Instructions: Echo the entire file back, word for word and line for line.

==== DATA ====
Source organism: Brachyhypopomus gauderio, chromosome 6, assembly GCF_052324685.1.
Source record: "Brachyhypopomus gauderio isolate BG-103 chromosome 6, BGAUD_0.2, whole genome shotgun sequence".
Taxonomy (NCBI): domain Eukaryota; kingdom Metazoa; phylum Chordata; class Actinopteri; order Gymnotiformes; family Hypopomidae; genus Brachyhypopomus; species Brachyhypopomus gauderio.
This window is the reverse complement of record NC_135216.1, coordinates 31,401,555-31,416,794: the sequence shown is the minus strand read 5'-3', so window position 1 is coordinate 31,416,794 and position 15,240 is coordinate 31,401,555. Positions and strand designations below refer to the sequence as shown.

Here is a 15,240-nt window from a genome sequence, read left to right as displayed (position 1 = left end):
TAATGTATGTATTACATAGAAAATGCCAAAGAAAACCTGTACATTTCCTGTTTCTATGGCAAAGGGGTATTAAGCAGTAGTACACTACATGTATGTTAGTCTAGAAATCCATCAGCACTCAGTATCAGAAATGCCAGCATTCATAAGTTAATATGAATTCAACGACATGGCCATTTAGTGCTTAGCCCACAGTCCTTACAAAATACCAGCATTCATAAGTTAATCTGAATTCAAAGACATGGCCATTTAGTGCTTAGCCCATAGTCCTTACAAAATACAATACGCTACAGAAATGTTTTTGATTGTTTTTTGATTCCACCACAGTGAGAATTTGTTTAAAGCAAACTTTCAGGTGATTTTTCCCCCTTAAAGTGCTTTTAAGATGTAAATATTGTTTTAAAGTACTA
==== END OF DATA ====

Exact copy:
Source organism: Brachyhypopomus gauderio, chromosome 6, assembly GCF_052324685.1.
Source record: "Brachyhypopomus gauderio isolate BG-103 chromosome 6, BGAUD_0.2, whole genome shotgun sequence".
Taxonomy (NCBI): domain Eukaryota; kingdom Metazoa; phylum Chordata; class Actinopteri; order Gymnotiformes; family Hypopomidae; genus Brachyhypopomus; species Brachyhypopomus gauderio.
This window is the reverse complement of record NC_135216.1, coordinates 31,401,555-31,416,794: the sequence shown is the minus strand read 5'-3', so window position 1 is coordinate 31,416,794 and position 15,240 is coordinate 31,401,555. Positions and strand designations below refer to the sequence as shown.

Here is a 15,240-nt window from a genome sequence, read left to right as displayed (position 1 = left end):
TAATGTATGTATTACATAGAAAATGCCAAAGAAAACCTGTACATTTCCTGTTTCTATGGCAAAGGGGTATTAAGCAGTAGTACACTACATGTATGTTAGTCTAGAAATCCATCAGCACTCAGTATCAGAAATGCCAGCATTCATAAGTTAATATGAATTCAACGACATGGCCATTTAGTGCTTAGCCCACAGTCCTTACAAAATACCAGCATTCATAAGTTAATCTGAATTCAAAGACATGGCCATTTAGTGCTTAGCCCATAGTCCTTACAAAATACAATACGCTACAGAAATGTTTTTGATTGTTTTTTGATTCCACCACAGTGAGAATTTGTTTAAAGCAAACTTTCAGGTGATTTTTCCCCCTTAAAGTGCTTTTAAGATGTAAATATTGTTTTAAAGTACTA